Appellate court hears arguments prior to deciding fate of Jersey City ward map case


The  Superior Court of New Jersey Appellate Division heard arguments in the Jersey City ward map case that was dismissed by the lower court 15 months ago in Newark this morning.

By Daniel Ulloa/Hudson County View

The appellate court heard on two related cases: Jersey City United Against the New Ward Map vs. Jersey City Ward Commission and John Minella, as well as James Calderon vs.. City of Jersey City Ward Commission, John Minella Chairman, Sean J. Gallagher, Secretary, and Commissioners Daniel E. Beckelman, Paul Casteli, Janet Larwa, and Daniel Miquli.

Hudson County Superior Court Judge Joseph Turula dismissed the Jersey City United lawsuit with prejudice back in August of 2022, as HCV first reported.

Renee Steinhagen, of the NJ Appleseed Public Interest Center, was the attorney for the plaintiffs. She alleged the commission completely failed to consider compactness.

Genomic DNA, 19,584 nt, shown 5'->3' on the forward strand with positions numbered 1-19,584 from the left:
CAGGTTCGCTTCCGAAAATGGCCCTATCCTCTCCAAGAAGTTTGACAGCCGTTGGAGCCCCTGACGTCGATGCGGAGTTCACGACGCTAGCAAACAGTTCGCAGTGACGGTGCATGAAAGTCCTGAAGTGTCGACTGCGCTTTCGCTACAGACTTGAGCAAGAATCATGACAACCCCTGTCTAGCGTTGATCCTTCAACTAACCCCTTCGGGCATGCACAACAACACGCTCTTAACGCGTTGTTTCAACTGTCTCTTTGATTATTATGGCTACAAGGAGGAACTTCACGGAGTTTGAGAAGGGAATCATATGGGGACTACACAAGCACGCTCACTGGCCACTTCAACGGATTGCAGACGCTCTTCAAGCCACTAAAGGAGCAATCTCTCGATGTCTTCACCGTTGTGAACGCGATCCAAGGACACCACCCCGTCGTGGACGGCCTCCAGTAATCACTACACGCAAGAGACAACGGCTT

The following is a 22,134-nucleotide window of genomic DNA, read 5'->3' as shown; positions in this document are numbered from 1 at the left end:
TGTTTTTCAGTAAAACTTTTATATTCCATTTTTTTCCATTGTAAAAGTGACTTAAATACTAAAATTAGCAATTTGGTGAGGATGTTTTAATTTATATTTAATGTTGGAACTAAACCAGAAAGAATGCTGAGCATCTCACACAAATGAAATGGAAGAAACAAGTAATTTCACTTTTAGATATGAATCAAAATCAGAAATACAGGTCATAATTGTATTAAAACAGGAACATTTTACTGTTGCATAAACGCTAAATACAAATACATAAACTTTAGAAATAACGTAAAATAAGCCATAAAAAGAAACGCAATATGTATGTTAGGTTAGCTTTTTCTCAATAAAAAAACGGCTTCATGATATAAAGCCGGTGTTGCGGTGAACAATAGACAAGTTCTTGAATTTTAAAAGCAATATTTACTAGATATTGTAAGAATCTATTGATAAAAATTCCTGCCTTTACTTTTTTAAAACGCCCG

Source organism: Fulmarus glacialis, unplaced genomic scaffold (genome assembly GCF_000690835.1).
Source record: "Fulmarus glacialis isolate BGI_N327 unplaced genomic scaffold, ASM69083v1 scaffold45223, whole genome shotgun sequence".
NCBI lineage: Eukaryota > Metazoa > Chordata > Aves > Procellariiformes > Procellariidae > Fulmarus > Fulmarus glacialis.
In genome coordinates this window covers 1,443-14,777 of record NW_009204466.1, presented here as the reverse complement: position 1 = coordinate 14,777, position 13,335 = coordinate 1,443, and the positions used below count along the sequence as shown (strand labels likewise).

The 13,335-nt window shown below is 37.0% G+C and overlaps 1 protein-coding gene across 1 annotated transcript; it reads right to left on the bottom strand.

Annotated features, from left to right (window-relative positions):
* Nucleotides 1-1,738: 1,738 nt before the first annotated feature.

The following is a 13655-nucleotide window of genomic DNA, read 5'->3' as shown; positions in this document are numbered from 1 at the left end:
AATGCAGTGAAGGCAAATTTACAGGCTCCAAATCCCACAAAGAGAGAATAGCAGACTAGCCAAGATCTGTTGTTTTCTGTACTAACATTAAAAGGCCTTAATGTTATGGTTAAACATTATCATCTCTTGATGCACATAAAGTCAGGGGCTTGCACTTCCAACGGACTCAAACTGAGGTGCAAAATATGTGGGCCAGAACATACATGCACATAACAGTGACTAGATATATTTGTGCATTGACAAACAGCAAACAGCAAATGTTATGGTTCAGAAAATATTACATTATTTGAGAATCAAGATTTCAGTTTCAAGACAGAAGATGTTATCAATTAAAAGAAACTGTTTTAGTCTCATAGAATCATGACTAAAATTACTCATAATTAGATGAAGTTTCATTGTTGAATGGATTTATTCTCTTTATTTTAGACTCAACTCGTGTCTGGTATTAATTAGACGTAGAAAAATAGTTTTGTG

“The diagnostic mark of the gerrymandering is the noncompactness,” she declared.

“Do you contend compactness has a constant element?” asked Appellate Judge Patrick DeAlmeida asked.

“No. We have a statutory requirement for compactness. It depends on the interpretation,” Steinhagen replied, also that there is not a clear court definition of compactness and that the plaintiffs drew up their own map.

“We were able to cut the population deviation by half,” Steinhagen argued, later pointing out that the trial court did not try to define compactness.

“How do you propose compactness should be defined?” Appellate Judge Robert Gilson